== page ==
Do arbuscular mycorrhizal fungi recolonize revegetated grasslands?
Article first published online: 22 JAN 2014
© 2014 Ecological Society of Australia
Ecological Management & Restoration
Volume 15, Issue 1, pages 87–91, January 2014
How to Cite
Gibson-Roy, P., McLean, C., Delpratt, J. C. and Moore, G. (2014), Do arbuscular mycorrhizal fungi recolonize revegetated grasslands?. Ecological Management & Restoration, 15: 87–91. doi: 10.1111/emr.12081
- Issue published online: 22 JAN 2014
- Article first published online: 22 JAN 2014
- arbuscular mycorrhizal fungi;
- ecological restoration;
- grassy woodlands;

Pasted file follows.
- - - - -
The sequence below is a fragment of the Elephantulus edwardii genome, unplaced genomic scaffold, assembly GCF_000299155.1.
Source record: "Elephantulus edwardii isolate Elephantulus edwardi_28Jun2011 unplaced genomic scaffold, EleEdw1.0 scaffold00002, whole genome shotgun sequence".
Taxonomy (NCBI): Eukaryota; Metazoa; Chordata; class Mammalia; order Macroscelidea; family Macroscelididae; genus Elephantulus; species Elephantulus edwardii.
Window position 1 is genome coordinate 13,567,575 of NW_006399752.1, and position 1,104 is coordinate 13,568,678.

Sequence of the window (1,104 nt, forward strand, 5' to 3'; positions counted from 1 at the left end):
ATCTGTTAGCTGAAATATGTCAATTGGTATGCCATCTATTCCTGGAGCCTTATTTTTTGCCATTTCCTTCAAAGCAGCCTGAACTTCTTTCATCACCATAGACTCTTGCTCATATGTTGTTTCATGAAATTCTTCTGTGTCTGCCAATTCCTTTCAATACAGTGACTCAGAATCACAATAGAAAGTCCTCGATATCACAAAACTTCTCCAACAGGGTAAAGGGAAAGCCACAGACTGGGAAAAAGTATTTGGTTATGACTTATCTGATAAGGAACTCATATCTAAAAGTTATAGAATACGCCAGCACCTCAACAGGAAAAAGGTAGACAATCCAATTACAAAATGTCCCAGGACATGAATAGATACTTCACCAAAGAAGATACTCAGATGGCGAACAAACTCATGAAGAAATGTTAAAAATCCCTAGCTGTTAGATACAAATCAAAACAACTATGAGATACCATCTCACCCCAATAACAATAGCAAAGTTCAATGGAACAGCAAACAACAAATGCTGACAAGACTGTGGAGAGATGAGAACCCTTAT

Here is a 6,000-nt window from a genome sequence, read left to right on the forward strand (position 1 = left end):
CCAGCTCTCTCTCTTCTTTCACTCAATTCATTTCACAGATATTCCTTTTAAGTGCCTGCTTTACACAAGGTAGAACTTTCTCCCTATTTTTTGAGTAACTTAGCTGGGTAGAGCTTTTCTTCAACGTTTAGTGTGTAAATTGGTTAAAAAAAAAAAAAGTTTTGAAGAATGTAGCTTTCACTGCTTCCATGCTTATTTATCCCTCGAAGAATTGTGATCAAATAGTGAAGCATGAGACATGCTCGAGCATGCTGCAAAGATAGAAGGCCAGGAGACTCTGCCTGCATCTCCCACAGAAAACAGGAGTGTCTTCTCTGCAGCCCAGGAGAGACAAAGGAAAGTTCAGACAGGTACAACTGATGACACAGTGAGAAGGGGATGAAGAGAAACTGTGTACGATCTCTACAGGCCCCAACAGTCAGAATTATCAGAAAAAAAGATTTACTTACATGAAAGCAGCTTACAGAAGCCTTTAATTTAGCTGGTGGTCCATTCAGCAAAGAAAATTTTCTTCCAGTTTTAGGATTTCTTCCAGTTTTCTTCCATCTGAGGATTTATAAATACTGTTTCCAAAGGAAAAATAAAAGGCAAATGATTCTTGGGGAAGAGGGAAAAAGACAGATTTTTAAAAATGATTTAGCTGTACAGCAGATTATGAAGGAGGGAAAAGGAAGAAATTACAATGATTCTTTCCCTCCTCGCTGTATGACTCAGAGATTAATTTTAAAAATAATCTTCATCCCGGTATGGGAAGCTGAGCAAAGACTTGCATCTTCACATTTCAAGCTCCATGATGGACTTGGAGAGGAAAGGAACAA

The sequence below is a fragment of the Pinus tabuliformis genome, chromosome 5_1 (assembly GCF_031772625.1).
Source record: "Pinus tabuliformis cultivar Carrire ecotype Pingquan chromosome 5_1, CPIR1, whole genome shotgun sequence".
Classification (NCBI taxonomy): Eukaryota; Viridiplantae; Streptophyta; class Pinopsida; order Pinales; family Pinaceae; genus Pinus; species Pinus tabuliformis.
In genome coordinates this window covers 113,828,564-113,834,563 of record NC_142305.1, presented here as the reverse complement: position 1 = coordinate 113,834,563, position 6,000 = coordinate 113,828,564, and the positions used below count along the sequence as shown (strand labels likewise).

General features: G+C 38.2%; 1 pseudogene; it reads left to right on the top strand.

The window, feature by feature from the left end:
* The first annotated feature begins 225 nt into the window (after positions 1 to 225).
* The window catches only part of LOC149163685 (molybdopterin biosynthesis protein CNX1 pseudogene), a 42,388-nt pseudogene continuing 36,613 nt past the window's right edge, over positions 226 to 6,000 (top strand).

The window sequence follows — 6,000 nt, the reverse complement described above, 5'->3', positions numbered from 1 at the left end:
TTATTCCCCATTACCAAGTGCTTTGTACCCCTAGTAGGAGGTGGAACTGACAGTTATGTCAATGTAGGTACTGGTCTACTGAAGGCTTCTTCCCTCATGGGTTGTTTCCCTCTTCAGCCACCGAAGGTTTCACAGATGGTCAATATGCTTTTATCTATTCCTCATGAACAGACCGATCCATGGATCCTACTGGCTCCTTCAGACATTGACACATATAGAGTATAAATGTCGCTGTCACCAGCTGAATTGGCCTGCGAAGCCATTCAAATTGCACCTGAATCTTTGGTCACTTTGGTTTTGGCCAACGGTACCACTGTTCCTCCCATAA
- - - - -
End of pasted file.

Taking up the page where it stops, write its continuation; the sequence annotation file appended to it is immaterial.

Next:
Fifteen native and common exotic herbaceous species from four functional groups (C4 grass, C3 grass, chamaephyte and hemicryptophyte) occurring within remnant and revegetated grassland and grassy woodlands were sampled for evidence of structures associated with functioning arbuscular mycorrhizal fungi (AMF) from across a broad geographical range of central and south-western Victoria, Australia. Revegetated communities had been established on ex-agricultural land by direct seeding. They included sites that had been kept fallow with herbicide for up to 3 years prior to seeding and those from which topsoil had been removed (scalped) to a depth of 100 mm prior to seeding. Structures associated with AMF (external and internal aseptate hyphae, arbuscules and vesicles) were observed in root samples from all native and exotic species, regardless of site history (remnant or revegetated; fallowed or scalped). These findings indicate that AMF are ubiquitous in the herbaceous flora of this region (native and exotic), even in situations where sites had been intensively disturbed prior to revegetation treatment. However, while there was evidence of AMF in all revegetated communities, only sites which had been scalped prior to direct seeding supported species-rich native herbaceous communities.